In my post below I quoted my interview L. L. Cavalli-Sforza because I think it gets to the heart of some confusions which have emerged since the finding that most variation on any given locus is found within populations, rather than between them. The standard figure is that 85% of genetic variance is within continental races, and 15% is between them. You can see some Fst values on Wikipedia to get an intuition. Concretely, at a given locus X in population 1 the frequency of allele A may be 40%, while in population 2 it may be 45%. Obviously the populations differ, but the small difference is not going to be very informative of population substructure when most of the difference is within populations.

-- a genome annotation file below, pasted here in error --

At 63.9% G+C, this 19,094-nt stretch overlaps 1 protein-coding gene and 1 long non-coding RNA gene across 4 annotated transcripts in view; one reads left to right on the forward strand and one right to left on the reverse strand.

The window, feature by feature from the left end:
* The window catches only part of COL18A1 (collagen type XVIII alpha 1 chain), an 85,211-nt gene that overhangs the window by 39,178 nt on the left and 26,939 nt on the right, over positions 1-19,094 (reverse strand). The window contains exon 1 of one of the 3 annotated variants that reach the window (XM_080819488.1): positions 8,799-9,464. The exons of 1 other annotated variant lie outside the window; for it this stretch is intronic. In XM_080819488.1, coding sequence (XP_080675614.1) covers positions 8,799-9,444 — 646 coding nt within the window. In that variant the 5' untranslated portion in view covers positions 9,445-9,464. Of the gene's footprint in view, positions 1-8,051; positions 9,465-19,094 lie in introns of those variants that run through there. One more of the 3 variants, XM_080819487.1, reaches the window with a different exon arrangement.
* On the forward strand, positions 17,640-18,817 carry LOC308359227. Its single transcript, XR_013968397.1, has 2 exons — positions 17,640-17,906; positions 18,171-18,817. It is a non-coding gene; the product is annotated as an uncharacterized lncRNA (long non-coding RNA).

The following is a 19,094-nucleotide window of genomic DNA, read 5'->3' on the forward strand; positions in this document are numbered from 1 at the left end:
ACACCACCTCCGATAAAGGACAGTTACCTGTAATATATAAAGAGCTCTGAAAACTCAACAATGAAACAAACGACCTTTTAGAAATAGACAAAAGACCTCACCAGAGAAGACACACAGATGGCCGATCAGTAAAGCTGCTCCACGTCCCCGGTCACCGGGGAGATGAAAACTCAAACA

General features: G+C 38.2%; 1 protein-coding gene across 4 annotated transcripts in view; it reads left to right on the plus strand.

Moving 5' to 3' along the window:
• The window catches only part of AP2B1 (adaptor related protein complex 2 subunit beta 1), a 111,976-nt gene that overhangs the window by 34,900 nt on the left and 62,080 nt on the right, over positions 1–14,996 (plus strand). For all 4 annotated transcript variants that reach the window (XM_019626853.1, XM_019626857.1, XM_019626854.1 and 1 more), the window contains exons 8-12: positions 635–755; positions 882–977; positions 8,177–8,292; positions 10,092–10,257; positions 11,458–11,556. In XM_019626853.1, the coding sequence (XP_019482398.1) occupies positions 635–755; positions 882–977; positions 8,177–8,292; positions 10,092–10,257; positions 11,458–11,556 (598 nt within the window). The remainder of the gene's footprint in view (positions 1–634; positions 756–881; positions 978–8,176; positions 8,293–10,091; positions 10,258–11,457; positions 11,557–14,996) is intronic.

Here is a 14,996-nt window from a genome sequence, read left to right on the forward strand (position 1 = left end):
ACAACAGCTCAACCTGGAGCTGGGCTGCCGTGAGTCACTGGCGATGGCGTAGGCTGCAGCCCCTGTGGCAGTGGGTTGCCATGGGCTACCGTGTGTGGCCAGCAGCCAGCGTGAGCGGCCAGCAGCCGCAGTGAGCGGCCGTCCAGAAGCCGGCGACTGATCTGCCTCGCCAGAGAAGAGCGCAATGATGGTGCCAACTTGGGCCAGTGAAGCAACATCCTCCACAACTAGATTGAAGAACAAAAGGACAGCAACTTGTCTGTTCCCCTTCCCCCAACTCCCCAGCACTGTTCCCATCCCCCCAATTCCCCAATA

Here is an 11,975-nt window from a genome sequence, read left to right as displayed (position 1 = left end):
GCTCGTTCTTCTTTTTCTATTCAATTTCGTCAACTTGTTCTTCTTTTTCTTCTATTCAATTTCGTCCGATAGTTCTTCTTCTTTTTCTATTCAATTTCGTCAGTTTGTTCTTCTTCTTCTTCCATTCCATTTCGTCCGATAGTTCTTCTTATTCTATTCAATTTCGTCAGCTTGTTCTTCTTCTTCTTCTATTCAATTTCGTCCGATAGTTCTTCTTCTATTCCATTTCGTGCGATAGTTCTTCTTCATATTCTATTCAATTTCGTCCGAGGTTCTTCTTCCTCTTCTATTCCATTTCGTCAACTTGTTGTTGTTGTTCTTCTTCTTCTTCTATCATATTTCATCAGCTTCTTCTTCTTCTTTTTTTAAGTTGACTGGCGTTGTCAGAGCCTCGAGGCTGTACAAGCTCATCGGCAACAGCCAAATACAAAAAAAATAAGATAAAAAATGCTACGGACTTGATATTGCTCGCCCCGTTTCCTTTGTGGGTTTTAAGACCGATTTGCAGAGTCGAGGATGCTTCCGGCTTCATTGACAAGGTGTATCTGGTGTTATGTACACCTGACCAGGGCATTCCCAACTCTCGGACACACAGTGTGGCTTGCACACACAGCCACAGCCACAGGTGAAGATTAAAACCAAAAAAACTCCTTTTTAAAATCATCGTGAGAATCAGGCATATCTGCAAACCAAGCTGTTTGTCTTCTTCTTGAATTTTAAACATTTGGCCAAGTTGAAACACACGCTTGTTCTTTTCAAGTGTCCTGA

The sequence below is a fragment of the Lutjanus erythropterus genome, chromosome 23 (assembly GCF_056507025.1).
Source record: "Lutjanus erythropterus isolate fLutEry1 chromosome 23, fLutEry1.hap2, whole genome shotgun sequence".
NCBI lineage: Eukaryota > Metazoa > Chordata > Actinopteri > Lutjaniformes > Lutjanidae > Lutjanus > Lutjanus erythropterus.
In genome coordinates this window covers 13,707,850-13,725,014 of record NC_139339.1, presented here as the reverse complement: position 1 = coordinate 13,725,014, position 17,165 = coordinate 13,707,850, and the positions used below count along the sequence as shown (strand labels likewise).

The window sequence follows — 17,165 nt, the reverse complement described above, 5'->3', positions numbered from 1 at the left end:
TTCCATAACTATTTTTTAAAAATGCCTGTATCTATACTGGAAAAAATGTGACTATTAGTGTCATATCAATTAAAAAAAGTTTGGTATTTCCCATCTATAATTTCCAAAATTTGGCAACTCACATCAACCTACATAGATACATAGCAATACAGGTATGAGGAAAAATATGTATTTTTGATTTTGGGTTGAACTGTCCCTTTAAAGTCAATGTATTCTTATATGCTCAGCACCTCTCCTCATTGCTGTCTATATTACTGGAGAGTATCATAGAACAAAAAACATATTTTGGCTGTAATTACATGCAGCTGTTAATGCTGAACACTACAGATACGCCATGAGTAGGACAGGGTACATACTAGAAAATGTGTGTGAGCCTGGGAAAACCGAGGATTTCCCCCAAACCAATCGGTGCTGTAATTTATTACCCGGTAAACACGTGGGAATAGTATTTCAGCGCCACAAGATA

But there are loci which are much more informative. Interestingly, one controls variation on a trait which you are familiar with, skin color (unless you happen to lack vision). A large fraction (on the order of 25-40%) of the between population variance in the complexion of Africans and Europeans can be predicted by substitution on one SNP in the gene SLC24A5. The substitution has a major phenotypic effect, and, exhibits a great deal of between population variation. One variant is nearly fixed in Europeans, and another is nearly fixed in Africans. In other words the component of genetic variance on this trait that is between population is nearly 100%, not 15%. This illustrates that the 15% value was an average across the genome, and in fact there are significant differences on the genetic level which can be ancestrally informative. You can take this to the next level: increase the number of ancestrally informative markers to obtain a fine-grained picture of population structure. In the illustration above the top panel shows the frequencies at the SNP mentioned earlier on SLC24A5. The second panel shows variation at another SNP controlling skin color, SLC45A2. This second SNP is useful in separating South and Central Asians from Europeans and Middle Easterners, if not perfectly so. In other words, the more markers you have, the better your resolution of inter-population difference. This is why I found the following comment very interesting: